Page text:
Will we abandon Europe at the worst possible moment as it abandons it’s out-moded primary operating culture from centralised finance directly into distributed production?

You may also remember that in Star Trek, the need for money had been abandoned in favour of personal development, discovery and altruism, as their economy of plenty had liberated them out from a world of financial enslavement. Financial services are changing now with the introduction of automated AI trading systems and the future of employment in the City is also being called into question. As a further example of technical developments; the future role of medical doctors is also brought into question with the advent of artificial intelligence AI in our IT systems where we are diagnosed for illness by virtual doctors on-screen and plugged in for our personal MOT health checks rather like modern cars.

It would therefore be most unwise to walk away from a seat at the top table¬†of the wealthiest diverse trading block and market on Earth – regardless of your ‘Groucho’ or ‘Karl‘ interpretation of Messrs. Marx!

Note: don’t we already have the best of both worlds – as in having your cake and eating it?

By retaining both our own currency and European membership, are we not already at liberty to trade with whomever we wish? Brazil, Russia, India and China BRIC included?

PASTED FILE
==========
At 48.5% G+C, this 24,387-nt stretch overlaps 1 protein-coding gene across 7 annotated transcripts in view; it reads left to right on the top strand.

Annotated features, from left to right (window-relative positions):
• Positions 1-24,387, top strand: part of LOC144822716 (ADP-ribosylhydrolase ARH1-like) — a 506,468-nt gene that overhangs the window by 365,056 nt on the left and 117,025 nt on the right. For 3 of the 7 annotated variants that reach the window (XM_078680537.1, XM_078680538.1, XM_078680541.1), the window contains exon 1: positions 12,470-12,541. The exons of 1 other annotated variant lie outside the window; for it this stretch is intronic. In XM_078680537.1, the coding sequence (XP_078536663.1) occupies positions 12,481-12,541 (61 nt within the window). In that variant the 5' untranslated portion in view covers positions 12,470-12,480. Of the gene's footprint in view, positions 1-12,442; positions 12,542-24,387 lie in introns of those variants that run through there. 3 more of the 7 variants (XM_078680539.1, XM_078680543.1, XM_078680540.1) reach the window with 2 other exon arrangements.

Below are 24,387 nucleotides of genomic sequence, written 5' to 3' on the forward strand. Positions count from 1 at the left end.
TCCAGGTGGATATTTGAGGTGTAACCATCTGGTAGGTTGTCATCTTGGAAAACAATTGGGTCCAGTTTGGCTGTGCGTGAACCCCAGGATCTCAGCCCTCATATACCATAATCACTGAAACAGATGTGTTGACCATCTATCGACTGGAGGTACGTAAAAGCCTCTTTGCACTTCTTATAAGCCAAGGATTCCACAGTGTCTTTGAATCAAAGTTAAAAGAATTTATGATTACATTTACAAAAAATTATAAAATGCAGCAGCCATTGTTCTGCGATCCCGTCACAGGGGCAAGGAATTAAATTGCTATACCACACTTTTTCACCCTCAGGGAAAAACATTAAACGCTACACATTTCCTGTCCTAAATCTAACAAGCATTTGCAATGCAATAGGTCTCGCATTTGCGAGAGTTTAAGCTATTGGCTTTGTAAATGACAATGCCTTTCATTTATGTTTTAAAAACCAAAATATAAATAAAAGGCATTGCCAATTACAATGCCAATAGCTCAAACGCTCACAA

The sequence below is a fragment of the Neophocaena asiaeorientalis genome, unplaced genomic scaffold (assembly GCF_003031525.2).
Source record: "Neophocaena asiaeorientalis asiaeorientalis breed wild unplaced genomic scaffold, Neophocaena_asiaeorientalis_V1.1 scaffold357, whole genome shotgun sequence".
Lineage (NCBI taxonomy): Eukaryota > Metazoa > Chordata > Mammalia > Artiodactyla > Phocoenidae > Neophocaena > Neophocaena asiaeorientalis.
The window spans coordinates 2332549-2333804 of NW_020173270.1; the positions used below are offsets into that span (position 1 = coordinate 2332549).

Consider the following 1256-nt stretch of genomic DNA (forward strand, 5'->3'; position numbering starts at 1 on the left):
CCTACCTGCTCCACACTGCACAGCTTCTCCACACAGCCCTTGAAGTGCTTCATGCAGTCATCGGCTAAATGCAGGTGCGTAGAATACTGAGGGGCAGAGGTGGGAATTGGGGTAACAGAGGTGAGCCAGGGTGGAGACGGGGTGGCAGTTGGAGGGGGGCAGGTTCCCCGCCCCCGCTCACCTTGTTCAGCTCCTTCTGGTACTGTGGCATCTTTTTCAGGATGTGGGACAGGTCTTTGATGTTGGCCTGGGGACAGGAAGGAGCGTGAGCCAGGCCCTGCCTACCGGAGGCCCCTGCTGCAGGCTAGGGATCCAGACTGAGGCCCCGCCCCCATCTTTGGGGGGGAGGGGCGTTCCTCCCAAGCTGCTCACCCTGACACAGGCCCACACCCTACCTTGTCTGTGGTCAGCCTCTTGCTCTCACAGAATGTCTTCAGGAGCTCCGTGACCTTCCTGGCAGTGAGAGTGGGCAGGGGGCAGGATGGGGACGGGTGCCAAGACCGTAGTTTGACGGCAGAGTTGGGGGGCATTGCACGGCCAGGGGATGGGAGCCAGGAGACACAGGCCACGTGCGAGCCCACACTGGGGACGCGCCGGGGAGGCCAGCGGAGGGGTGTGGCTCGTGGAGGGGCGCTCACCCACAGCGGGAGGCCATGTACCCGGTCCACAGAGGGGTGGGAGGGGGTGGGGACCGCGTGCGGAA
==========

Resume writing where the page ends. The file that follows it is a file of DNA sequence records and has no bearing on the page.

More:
Nick

 

PS: EU Referendum Postal Poll Cards are in the post to registered voters – ours arrived today – make sure you have your say by making sure you’re registered on the voting list!¬†

Angels led by Donkeys:¬†is plug-in¬†hybrid vehicle performance still presenting a ‘race to the bottom’ for todays’ drivers in terms of enjoyment?

Porsche Cayenne S E-Hybrid: although finally a step in the right direction and despite powered and energy-recovery flywheel hybrid IC engine developments led by 2014-5 Formula One motor racing, the driving feel remains remote and the driving experience cold and clinical.

Crankshaft

The author has been developing an alternative hybrid driving system that offers improved feel and enjoyment 

Brief history: a¬†petrol-head’s¬†guide

The race for alternative fuels